Your husband will make himself crazy before he ever makes sense of the campground reservation system. The sites marked with a white “W” on many reservation sites, including the NPS sites, means walk-in available. But try to get one. As for Florida State Parks and others, they always have several sites out of the reservation loop to use for mistakes in the reservation system, special situations, volunteers etc... When not in use for one of these categories they will be assigned to those who ask. It is similar to winning the lottery in some popular parks. Knowledge is king. Your husband is on the right track as far as learning all he can about the system. Discovering these Phantom sites, and the fact that they can be made available, can help you negotiate a site in the future. A great source of information is to talk to a host. They often have worked in many campgrounds in many states and have the inside scoop on campground site management. It can be frustrating. Some National Forest campgrounds now charge up to $9.00 to make a reservation. That can be for as little as a one night stay. If your husband didn’t get one of the extra sites that eventually went to another later arriving camper, it could be that he was hanging around the registration office too often talking into his shoe.
 --Keep Smilin', Dr. R.V. Shrink

Tuesday, February 5, 2013

Bugs in new RV

Dear Dr. R.V. Shrink:
We bought a very expensive fifth wheel and it won't even keep the bugs out. We recently were camped in Florida and little no-see-ums were invading. It seems like they would design these rolling mansions to keep nature at bay. We had to shut all of our windows and run only the fan. Should I expect more for my money or is this as good as it gets?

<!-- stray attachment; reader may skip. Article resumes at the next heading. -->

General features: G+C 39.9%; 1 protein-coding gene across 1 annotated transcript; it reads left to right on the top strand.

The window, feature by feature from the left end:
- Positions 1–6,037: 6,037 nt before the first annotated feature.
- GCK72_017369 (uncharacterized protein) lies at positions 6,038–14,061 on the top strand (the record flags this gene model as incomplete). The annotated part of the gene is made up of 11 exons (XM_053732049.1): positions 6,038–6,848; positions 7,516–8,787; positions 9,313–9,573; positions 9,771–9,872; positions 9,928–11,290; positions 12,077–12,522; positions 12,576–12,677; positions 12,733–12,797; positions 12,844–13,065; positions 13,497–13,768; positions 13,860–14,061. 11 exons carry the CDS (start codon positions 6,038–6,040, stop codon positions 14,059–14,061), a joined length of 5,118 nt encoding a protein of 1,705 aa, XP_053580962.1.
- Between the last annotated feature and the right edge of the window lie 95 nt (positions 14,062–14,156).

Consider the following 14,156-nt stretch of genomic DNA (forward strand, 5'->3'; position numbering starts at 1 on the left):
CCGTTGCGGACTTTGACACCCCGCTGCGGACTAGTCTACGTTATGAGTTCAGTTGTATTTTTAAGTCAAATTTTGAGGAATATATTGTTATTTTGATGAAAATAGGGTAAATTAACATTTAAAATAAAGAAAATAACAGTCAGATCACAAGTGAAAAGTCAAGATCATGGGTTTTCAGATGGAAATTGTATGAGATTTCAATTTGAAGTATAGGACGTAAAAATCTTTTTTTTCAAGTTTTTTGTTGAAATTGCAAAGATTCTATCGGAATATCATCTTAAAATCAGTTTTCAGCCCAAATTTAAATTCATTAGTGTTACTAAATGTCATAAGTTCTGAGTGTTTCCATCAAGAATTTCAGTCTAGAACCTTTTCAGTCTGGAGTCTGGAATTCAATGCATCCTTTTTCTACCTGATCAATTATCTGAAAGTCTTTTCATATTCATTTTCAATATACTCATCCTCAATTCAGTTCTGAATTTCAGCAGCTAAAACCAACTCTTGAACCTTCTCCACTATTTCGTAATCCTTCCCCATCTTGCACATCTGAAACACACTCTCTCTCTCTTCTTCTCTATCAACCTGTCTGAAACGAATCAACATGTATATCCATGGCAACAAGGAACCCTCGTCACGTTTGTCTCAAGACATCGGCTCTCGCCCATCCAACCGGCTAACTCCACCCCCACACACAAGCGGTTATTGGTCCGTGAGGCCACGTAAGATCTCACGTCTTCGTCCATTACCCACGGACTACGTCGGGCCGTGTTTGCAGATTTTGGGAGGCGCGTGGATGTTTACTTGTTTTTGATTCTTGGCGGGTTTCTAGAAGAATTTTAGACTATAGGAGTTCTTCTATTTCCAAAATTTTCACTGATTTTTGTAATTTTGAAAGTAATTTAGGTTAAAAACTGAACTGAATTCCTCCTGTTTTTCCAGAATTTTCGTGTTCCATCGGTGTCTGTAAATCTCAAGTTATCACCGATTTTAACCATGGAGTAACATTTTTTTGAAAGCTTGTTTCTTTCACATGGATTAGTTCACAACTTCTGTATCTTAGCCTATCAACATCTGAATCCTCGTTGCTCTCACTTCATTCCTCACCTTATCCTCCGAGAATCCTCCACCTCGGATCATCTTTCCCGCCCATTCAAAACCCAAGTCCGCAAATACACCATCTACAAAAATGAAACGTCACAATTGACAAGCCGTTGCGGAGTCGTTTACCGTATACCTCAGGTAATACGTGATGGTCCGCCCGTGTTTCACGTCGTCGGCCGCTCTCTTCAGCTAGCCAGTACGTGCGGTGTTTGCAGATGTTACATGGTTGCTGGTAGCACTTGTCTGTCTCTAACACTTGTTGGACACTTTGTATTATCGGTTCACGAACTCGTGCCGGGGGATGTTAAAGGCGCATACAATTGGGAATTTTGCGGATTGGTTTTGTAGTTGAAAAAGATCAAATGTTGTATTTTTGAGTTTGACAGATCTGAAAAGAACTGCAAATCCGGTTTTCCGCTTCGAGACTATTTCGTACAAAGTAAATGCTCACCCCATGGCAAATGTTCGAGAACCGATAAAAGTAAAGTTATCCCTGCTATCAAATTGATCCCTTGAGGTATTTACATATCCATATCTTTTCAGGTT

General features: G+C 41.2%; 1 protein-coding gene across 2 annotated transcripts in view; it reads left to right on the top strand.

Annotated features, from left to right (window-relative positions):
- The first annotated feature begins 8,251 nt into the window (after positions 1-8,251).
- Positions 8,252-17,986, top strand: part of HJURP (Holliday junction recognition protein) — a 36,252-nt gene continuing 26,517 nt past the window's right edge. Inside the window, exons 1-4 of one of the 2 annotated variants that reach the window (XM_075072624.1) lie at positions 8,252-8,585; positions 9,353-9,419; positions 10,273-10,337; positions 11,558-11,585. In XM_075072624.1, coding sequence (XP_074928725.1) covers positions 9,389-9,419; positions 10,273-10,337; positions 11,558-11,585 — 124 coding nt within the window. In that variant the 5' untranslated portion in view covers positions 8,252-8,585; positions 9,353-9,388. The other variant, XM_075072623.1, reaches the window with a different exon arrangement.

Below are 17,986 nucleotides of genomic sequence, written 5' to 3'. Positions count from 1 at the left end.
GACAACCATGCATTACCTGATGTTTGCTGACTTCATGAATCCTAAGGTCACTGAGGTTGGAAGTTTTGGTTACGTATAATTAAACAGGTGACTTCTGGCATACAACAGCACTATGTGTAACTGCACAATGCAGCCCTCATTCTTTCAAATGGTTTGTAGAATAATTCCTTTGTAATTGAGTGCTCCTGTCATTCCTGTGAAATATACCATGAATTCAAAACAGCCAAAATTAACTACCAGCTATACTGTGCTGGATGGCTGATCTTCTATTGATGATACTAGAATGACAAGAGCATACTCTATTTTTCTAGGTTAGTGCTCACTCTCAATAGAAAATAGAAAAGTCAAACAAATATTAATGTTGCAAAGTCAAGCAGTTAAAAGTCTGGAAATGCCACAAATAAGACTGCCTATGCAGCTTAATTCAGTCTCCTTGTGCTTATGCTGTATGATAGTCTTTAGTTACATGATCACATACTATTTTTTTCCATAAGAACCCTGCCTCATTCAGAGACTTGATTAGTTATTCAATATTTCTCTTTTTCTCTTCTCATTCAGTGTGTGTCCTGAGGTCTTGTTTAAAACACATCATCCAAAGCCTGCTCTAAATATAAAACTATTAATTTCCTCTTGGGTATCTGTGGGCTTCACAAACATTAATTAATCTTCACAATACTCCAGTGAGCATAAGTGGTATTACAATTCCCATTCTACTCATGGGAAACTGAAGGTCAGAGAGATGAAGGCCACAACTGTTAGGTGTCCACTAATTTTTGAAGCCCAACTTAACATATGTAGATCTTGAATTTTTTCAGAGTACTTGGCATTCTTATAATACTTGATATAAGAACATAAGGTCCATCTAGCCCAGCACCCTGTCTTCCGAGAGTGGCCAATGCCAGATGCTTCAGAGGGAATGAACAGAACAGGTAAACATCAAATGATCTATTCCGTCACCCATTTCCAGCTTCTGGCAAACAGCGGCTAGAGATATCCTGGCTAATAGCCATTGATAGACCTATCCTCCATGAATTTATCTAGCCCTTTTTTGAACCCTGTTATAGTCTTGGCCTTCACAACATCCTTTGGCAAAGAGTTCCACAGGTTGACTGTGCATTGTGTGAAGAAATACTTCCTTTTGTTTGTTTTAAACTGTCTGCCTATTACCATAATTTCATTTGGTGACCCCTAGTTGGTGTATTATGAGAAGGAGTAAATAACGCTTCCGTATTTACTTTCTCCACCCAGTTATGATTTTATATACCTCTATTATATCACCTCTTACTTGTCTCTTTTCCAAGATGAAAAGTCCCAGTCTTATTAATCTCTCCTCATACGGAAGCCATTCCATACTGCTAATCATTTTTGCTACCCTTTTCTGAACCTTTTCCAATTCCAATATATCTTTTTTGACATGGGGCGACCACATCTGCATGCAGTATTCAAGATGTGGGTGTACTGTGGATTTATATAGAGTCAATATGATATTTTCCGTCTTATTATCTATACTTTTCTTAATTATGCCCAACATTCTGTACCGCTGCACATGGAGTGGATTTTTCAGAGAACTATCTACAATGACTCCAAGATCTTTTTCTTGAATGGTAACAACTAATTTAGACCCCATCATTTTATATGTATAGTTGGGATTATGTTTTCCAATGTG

--Finding bugs in our new RV

Dear Bugsy:
I have no hard facts, but I assume RV manufacturers install standard screen mesh in all units. This material is designed to keep the majority of critters at bay, but not all critters that come off the bay. Tiny no-see-ums are a challenge. If you had custom mesh applied I am sure it would reduce your ventilation to a point that would make you unhappy more often than having to deal with screen crashers. You might try dropping your darkening shades and dimming or turning off your lights while leaving the windows open. The screen door is also an area to check for openings that might not be tightly closed. Insects have been known to drive people mad as well as make people mad. I know folks who have installed finer mesh in selected windows. That way when things get maddening they only use those openings. Insects have also been known to drive people to drink. That entails going inside, shutting everything up, turning on the air conditioning and enjoying cocktail hour from inside your enclosed, bug free RV. While you're drinking, set a glass of wine off to the side for your no-see-um guests. This little trick works quite well. They love this fruity drink and dive in and drown. 
--Keep Smilin', Dr. R.V. Shrink